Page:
Newspaper of The New York Herald, March 2, 1858, Page 4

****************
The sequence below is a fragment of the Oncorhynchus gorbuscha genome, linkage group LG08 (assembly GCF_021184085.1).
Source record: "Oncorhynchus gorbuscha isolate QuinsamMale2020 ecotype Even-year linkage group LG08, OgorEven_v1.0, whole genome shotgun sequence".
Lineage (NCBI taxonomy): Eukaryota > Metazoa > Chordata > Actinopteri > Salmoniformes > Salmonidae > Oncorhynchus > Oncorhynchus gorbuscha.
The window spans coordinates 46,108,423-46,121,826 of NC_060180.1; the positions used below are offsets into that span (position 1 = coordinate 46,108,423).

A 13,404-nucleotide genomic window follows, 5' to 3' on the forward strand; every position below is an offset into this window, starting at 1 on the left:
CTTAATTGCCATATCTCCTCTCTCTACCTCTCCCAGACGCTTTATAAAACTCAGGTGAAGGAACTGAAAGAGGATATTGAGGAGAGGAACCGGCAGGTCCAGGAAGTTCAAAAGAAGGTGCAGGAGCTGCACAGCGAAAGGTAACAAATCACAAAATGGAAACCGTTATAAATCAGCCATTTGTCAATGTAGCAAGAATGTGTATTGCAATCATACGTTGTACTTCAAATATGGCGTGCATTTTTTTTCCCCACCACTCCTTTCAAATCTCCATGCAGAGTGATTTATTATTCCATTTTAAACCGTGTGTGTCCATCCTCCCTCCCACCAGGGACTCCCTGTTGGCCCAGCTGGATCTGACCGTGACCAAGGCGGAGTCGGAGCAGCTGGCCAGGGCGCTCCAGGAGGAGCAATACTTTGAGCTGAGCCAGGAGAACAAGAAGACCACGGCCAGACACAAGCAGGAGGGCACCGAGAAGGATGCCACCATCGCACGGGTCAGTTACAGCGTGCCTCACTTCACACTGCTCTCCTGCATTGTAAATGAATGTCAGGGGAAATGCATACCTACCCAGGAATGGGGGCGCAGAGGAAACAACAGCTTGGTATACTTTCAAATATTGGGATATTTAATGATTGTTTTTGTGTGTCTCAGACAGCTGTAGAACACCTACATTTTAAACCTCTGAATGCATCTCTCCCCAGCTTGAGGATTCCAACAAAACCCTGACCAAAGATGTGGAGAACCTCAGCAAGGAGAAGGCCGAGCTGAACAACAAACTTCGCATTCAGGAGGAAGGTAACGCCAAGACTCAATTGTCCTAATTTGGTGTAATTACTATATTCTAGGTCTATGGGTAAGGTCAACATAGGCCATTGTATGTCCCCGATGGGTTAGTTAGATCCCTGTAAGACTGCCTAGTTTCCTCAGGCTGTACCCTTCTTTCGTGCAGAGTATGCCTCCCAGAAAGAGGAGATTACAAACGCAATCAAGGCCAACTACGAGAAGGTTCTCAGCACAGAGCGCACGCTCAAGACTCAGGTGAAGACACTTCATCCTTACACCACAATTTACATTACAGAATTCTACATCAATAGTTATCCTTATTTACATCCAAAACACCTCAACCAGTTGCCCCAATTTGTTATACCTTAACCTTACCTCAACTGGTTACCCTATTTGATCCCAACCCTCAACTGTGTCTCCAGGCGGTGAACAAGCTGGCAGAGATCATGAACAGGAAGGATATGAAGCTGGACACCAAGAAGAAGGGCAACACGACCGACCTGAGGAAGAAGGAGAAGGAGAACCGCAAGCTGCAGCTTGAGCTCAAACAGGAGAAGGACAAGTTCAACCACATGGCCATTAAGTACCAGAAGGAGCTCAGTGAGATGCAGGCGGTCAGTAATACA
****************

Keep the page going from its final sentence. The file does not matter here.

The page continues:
Newspaper of The New York Herald dated March 2, 1858 Page 4